ANMF clarifies misinformation about aged care staff ratios
Aged care is chronically understaffed. Currently there are no laws which provide for safe minimum levels of care for older Australians. The current system of allowing providers to determine adequate care and staffing has simply failed. That is why we have a Royal Commission into Aged Care.
Occasionally some providers and consultants, accountants and lobbyists will try to discredit arguments, evidence and research which show why minimum standards of care in the form of staffing ratios should be implemented, despite the pleas from residents and families about the shocking levels of care being delivered in many aged care facilities around Australia.
The ANMF suggests that those making the claims about ratios and minimum staffing levels have not read or understood the ANMF’s research and reports, that they have also not read or understood the evidence provided by the ANMF to the Royal Commission and they have not listened to the heartbreaking stories of unnecessary pain and suffering being experienced by some residents in aged care.
It’s time for each and every provider, accountant, consultant and aged care lobbyist to start listening to the stories of those who live in aged care and the families, who have experienced the system directly, as well as the staff who work with the residents and families directly.
CLAIM: There is no link between mandated staffing ratios and improved patient outcomes.
FACT: The number of patients/residents assigned to a nurse has a direct impact on their ability to provide best practice care. For every patient added to a nurse’s workload, the likelihood of dying increases by 7%.
CLAIM: Mandated staffing ratios won’t meet the needs of patients/residents because they aren’t flexible.
FACT: Ratios set a safe minimum level of staffing, they set a ‘floor’, not a ‘ceiling’. Ratios can be flexible and vary according to the complexity of care needs of resident or patient acuity (this is precisely how the ANMF’s staffing model works, using variable not fixed ratios). Ratios also provide employers with the flexibility to increase staffing as required, but not to decrease staffing below the mandated minimum safe staffing level.
CLAIM: Implementation of mandated staffing is unachievable due to a lack of workforce supply.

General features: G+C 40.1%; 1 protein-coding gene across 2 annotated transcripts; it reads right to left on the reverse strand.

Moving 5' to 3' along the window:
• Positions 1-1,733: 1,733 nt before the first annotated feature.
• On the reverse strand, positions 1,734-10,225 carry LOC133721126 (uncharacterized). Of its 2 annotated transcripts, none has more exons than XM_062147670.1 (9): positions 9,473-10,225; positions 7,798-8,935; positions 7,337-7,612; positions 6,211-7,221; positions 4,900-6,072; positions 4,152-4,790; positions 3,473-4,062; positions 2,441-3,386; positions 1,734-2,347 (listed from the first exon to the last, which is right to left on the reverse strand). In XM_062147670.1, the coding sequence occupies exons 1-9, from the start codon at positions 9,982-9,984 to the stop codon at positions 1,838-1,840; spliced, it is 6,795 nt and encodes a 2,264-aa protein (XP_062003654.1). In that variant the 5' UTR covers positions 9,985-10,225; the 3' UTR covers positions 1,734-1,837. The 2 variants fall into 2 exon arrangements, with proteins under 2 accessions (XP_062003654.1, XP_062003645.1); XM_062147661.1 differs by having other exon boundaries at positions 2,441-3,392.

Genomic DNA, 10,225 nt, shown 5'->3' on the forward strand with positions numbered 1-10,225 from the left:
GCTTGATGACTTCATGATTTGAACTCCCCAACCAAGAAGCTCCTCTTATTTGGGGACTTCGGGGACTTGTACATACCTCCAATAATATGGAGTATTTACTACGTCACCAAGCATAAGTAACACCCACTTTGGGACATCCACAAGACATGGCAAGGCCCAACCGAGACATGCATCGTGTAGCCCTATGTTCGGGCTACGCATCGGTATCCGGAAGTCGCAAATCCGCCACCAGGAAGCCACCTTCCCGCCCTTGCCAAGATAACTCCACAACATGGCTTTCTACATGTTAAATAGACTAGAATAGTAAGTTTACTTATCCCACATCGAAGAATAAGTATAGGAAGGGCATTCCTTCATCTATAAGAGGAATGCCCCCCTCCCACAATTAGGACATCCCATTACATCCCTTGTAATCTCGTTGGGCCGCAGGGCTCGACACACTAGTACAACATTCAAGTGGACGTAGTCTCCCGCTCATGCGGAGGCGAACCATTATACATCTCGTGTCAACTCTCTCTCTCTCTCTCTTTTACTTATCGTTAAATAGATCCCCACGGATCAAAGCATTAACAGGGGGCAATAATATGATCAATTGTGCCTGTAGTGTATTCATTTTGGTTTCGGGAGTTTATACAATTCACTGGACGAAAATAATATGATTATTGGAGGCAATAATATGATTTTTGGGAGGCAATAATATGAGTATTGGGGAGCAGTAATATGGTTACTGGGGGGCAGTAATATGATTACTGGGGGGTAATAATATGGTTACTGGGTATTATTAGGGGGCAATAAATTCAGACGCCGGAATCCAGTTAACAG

FACT: The ANMF proposed a six-year implementation plan in recognition of the need for time to develop both the numbers and skills of the staff required. The ANMF further proposed that skills development would need to occur in collaboration with the Aged Services IRC. Many newly graduated nurses do not secure meaningful employment on completion of their courses, but the poor conditions and impossible workloads in the aged care sector are failing to attract them to positions.
CLAIM: Regional employers cannot attract nursing staff.
FACT: 2017 Nurse Victorian Labour force data indicated that regional employers filled 80% of registered nurse vacancies, from fewer applicants, compared to 71% of vacancies filled in metropolitan areas in the same period.
CLAIM: Non-nurse care workers will lose jobs because staffing ratios are only about increasing nursing positions.
FACT: In jurisdictions where safe nurse staffing ratios have been introduced, i.e. California (USA) and Victoria and Queensland (Australia), non-nurse workers have not lost their jobs. The ANMF’s staffing model proposes an increase in all direct care workers in residential aged care, both nurses and care staff, over 6 years.
CLAIM: Residential aged care is a home, not a hospital.
“So people come in [to residential aged care] and they’re told this is your home now. Well, it’s not. It’s an institution, and it’s where you live. But it’s not a home, and no matter how many times they tell you, it’s still not your home. So my answer always to anyone who tells me that is, this is where I live but it’s not a home.”
– Evidence of Ms Merle Mitchell, Aged Care Resident
Sydney Hearing, Aged Care Royal Commission, 6 May 2019
The ANMF’s national campaign for the implementation of mandated staffing ratios is based on solid, evidence-based methodology and research. Our work focuses on facts, not fear with the overall aim of addressing chronic understaffing and improving care outcomes for elderly Australians in the under-resourced aged care sector.